The fees charged to guests don't cause me problems in the least.  I think it'd be interesting to see what I could do with my nightly prices if the fees aren't a consideration for my guests, but currently I barely even think about them, and almost never get guest comments about them.  

Here's the thing: I find the "no booking fees" model appealing, of course, but from a business perspective, how on earth is a site like that going to handle the R&D and advertising costs necessary to even begin to compete with AirBNB and HA/VRBO?  It's a catch-22 - VR owners aren't going to spend a few hundred bucks to list on an unproven site, but in order to prove itself, the site will need some serious capital to invest in development and ADVERTISING.  

In closing, while I think fresh ideas and competitors are good in this space, it's going to be tough to convince me that any given upstart site is going to be able to compete for a top spot.

I was not referencing a cheaper cost in terms of lessor quality. I was comparing if you had the same or similar option on multiple sites, the cheapest site would gain the most bookings from a cost standpoint. The reason it can function without charging the fee's is because everything is not automated. The owner is still handling the transaction. Thus booking directly. This would be a site that serves more like the marketing arm, getting you all the traffic and bookings to your listings. So paying a few hundred dollars per year to have your listings advertised seems like a no brainer. Not to mention you can write off the cost upfront as a marketing expense. 

The listings can all be uploaded with everything into this new site. No need to create new listings.

Every company/site has to start somewhere and nobody wants to be the first. I totally understand not wanting to waste money on an opportunity. What else would entice everyone to list on a new site? What about being grandfathered into the lower fee for the life of the site? What if it works and you make more revenue? Can they charge more based on amount of bookings after the initial cost? Or is the small upfront cost worth the risk. A new company needs to get the bookings to succeed and grow organically and viral.  

I hear more bad than good with the top sites. Fee's are high, not easy to use, bad customer service, no coverage on damages etc. etc. Keeping the bookings direct is the way to go. Everyones feedback is greatly appreciated.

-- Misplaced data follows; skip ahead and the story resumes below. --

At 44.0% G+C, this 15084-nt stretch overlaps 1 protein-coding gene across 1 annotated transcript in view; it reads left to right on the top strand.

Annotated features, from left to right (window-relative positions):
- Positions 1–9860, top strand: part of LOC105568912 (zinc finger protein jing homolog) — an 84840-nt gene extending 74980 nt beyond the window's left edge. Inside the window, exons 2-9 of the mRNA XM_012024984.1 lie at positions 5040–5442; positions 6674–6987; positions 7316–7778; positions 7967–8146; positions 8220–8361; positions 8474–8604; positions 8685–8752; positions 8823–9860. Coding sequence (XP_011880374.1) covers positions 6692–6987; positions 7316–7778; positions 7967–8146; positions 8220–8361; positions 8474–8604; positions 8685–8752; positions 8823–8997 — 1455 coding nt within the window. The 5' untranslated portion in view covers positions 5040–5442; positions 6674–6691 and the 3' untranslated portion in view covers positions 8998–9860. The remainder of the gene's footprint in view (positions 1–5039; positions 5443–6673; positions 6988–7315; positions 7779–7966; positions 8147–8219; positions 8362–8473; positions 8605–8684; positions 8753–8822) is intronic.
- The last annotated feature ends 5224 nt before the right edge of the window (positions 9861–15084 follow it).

Hi Dustin,


My general opinion is that the larger sites are extremely powerful marketing engines and you get what you pay for (though I think VRBO/HA are a bit excessive).  I wouldn't limit yourself too much, but to manually track more than (3) OTA's can be challenging and monotonous.  As @Julie McCoy mentioned and I agree "how could they support themselves without charging fees?"  Interestingly @Brad Shepherd I just joined a Tokeet introductory webinar yesterday.  Interesting solution but their full integration is somewhat limited to particular OTA's that allow a full level of integration.  It's a worthwhile hour just to check it out as they are very competitively priced and their capabilities may outweigh their limitations.  I will be signing up for their second, more advanced webinar to dig deeper.  I've also heard good things about Orbirental and a few others.

Best,

Mike

@Michael Greenberg , thanks for sharing that feedback. Interesting to hear.

I also have my properties on TripAdvisor and used to be on Booking.com, which seem to bring more Europeans. Each one is just a pay-per-booking arrangement and they all sync each other's calendars, so it's easy to set and forget. However, I'm with @Julie McCoy on Booking.com. Their website is horrific. I had to have an account manager walk me through how to set it up and what their jargon means. And they don't process payments, so you have to have a way to run a credit card but they only let you see the credit card info for a few days after the booking, even though the policy is you can't charge the card until something like 14 days prior to the reservation. I've had to go back to upcoming guests and ask for their card info because I either didn't capture it in time, they didn't put in a zip code which the card processor requires, or by the time I go to run their card they've canceled that card completely. Total joke of a process so I just turned it off. I have one more Booking.com reservation to go and then good riddance.